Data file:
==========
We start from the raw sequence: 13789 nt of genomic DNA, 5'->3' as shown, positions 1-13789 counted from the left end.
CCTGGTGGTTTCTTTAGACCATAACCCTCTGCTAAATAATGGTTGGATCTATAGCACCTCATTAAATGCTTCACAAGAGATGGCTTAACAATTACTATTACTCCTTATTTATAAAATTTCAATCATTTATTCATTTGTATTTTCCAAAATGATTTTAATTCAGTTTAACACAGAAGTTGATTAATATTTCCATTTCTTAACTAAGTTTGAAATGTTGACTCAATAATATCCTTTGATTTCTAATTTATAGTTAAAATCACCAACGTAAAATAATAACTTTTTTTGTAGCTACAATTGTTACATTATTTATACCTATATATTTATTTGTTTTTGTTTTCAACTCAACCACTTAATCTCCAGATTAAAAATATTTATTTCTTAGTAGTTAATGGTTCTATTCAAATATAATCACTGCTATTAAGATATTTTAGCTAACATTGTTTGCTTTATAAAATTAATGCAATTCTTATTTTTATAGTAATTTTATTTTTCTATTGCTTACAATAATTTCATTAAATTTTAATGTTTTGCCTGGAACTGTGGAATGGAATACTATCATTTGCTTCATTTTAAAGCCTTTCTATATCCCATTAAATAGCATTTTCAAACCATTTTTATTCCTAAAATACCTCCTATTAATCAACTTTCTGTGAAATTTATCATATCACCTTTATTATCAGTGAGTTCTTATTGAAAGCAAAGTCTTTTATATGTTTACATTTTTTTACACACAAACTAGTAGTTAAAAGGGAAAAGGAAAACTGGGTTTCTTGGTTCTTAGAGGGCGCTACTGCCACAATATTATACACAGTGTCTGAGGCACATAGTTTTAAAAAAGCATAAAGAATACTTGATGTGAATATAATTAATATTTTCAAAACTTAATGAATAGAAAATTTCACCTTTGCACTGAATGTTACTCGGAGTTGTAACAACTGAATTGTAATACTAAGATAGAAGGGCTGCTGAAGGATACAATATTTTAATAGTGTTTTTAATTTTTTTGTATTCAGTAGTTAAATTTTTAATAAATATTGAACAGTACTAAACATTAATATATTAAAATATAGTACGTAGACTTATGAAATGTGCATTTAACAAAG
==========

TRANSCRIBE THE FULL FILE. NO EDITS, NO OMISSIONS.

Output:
We start from the raw sequence: 13789 nt of genomic DNA, 5'->3' as shown, positions 1-13789 counted from the left end.
CCTGGTGGTTTCTTTAGACCATAACCCTCTGCTAAATAATGGTTGGATCTATAGCACCTCATTAAATGCTTCACAAGAGATGGCTTAACAATTACTATTACTCCTTATTTATAAAATTTCAATCATTTATTCATTTGTATTTTCCAAAATGATTTTAATTCAGTTTAACACAGAAGTTGATTAATATTTCCATTTCTTAACTAAGTTTGAAATGTTGACTCAATAATATCCTTTGATTTCTAATTTATAGTTAAAATCACCAACGTAAAATAATAACTTTTTTTGTAGCTACAATTGTTACATTATTTATACCTATATATTTATTTGTTTTTGTTTTCAACTCAACCACTTAATCTCCAGATTAAAAATATTTATTTCTTAGTAGTTAATGGTTCTATTCAAATATAATCACTGCTATTAAGATATTTTAGCTAACATTGTTTGCTTTATAAAATTAATGCAATTCTTATTTTTATAGTAATTTTATTTTTCTATTGCTTACAATAATTTCATTAAATTTTAATGTTTTGCCTGGAACTGTGGAATGGAATACTATCATTTGCTTCATTTTAAAGCCTTTCTATATCCCATTAAATAGCATTTTCAAACCATTTTTATTCCTAAAATACCTCCTATTAATCAACTTTCTGTGAAATTTATCATATCACCTTTATTATCAGTGAGTTCTTATTGAAAGCAAAGTCTTTTATATGTTTACATTTTTTTACACACAAACTAGTAGTTAAAAGGGAAAAGGAAAACTGGGTTTCTTGGTTCTTAGAGGGCGCTACTGCCACAATATTATACACAGTGTCTGAGGCACATAGTTTTAAAAAAGCATAAAGAATACTTGATGTGAATATAATTAATATTTTCAAAACTTAATGAATAGAAAATTTCACCTTTGCACTGAATGTTACTCGGAGTTGTAACAACTGAATTGTAATACTAAGATAGAAGGGCTGCTGAAGGATACAATATTTTAATAGTGTTTTTAATTTTTTTGTATTCAGTAGTTAAATTTTTAATAAATATTGAACAGTACTAAACATTAATATATTAAAATATAGTACGTAGACTTATGAAATGTGCATTTAACAAAG